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20 May 2019

Landlords and tenants getting hot under the collar over air conditioning

Tenants of commercial premises in Australia rely heavily upon the use of air conditioners to ensure their comfort, health and safety whilst at  work. In a previous decision, the Victorian Civil and Administrative Tribunal found that a landlord’s failure to repair an air conditioning unit amounted to a repudiation of a lease by the landlord thus allowing the tenant to terminate the lease.  This decision has now been reversed by the Supreme Court of Victoria.  

Judd Last, Partner considers the decision of Pepper Property Group Pty Ltd v S 3 Sth Melb Pty Ltd [2019] VSC 41.

S 3 Sth Melb Pty Ltd (the tenant) and Red Pepper Property Group Pty Ltd (the landlord) entered into a lease of retail premises as a pilates and barre studio in South Melbourne.   The lease contained, amongst others, the following relevant special conditions relating to the air conditioning unit:

  • the landlord would install air conditioning to service the premises;
  • the tenant was responsible for taking out a maintenance contract on the air conditioning and having it serviced every 6 months; and
  • provided the tenant had complied with its obligation to take out a maintenance contract and have the air conditioning unit serviced every 6 months, the landlord was responsible for any capital repairs.

The parties also agreed to recommission the existing air conditioning unit.

During the first year of the lease the air conditioning failed several times. By May 2017, the air conditioning had only worked for 20 minutes at a time.  Between May and June 2017, the tenant notified the landlord of several air conditioning failures, including by providing a technician’s report showing that the air conditioning unit was beyond repair and required works to be undertaken to the value of $80,000. 

In response, and relying upon the special conditions in the lease, the landlord stated that it was the tenant’s responsibility to maintain the unit and inquired as to whether the tenant had taken out a maintenance contract on the air conditioning unit.

The parties were unable to resolve the dispute and the tenant subsequently terminated the lease alleging that the landlord had repudiated the lease.  Subsequent to the lease being terminated, the landlord engaged technicians which revealed that the only issue with the air conditioning unit was a faulty fan which was replaced at minimal cost.

VCAT Decision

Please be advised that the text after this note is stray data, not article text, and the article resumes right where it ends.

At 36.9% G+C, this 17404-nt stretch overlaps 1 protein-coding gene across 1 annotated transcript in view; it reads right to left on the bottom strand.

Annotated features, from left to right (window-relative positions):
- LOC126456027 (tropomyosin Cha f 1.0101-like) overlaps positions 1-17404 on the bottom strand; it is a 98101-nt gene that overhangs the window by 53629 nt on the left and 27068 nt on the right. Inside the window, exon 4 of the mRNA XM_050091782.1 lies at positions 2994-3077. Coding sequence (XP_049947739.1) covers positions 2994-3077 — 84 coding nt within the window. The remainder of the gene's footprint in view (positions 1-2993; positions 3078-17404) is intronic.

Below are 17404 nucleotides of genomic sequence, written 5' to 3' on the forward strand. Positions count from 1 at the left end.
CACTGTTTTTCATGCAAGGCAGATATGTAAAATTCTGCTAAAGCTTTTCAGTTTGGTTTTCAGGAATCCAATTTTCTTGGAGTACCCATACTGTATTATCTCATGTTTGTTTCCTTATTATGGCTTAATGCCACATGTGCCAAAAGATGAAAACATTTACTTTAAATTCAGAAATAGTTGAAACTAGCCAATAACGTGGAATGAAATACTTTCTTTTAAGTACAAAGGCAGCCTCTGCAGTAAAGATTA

At first instance, VCAT determined that the landlord had a continuing obligation to maintain the air conditioning unit and that its failure to provide the air conditioning was a fundamental breach of the lease.  As such, the landlord was found to have repudiated the lease.

Appeal to the Supreme Court of Victoria

The landlord successfully appealed the VCAT decision stating that it incorrectly determined that:

  1. the landlord’s obligation to install air conditioning was an ongoing obligation to provide air conditioning;
  2. that obligation was a fundamental breach of the lease; and
  3. the breach amounted to a repudiation of the lease.

In relation to these issues, the Court found in favour of the landlord as follows:

  1. the landlord’s obligation to install air conditioning was not an ongoing obligation under the lease.  Instead, the landlord’s obligation pursuant to the special conditions was to install the air conditioning unit at or within a reasonable time after the commencement of the lease and did not require a new air conditioner unit to be installed.  Had the parties intended for a new unit to be installed, that ought to have been specified in the lease.
  2. there was no specific time within which the landlord was required to comply with the obligation to install the air conditioning.  The failure of a landlord to correct a minor repair is not a serious matter which justifies repudiation of a lease, particularly in circumstances where the tenant could have easily repaired the air conditioning unit and claimed the cost from the landlord.
  3. a landlord’s obligation to repair does not arise until the tenant notifies the landlord and that such notice must specify the nature of the defect and why it is the landlord’s obligation to repair it.  In these circumstances, the tenant’s emails to the landlord did not amount to notice as they failed to address the landlord’s obligation to repair the air conditioning unit. The Court also held that the tenant’s failure to take out a maintenance contract in relation to the air conditioning amounted to the tenant not being willing or able to perform the lease and disentitled the tenant from relying upon any breach by the landlord.

The obligations of tenants and landlords in relation to air conditioning can often result in costly and lengthy disputes. Given the importance of air conditioning in Australia’s climate, the cost to install and maintain those units, and to ensure the health and safety of employees and parties using the buildings and premises, it is very important that any lease clearly identifies each parties’ obligations and responsibilities in relation to the installation, maintenance, repair and replacement of air conditioning units and systems. It is also important for parties to understand that any failure to satisfy a precondition in a lease may prevent them from obtaining relief under the lease.


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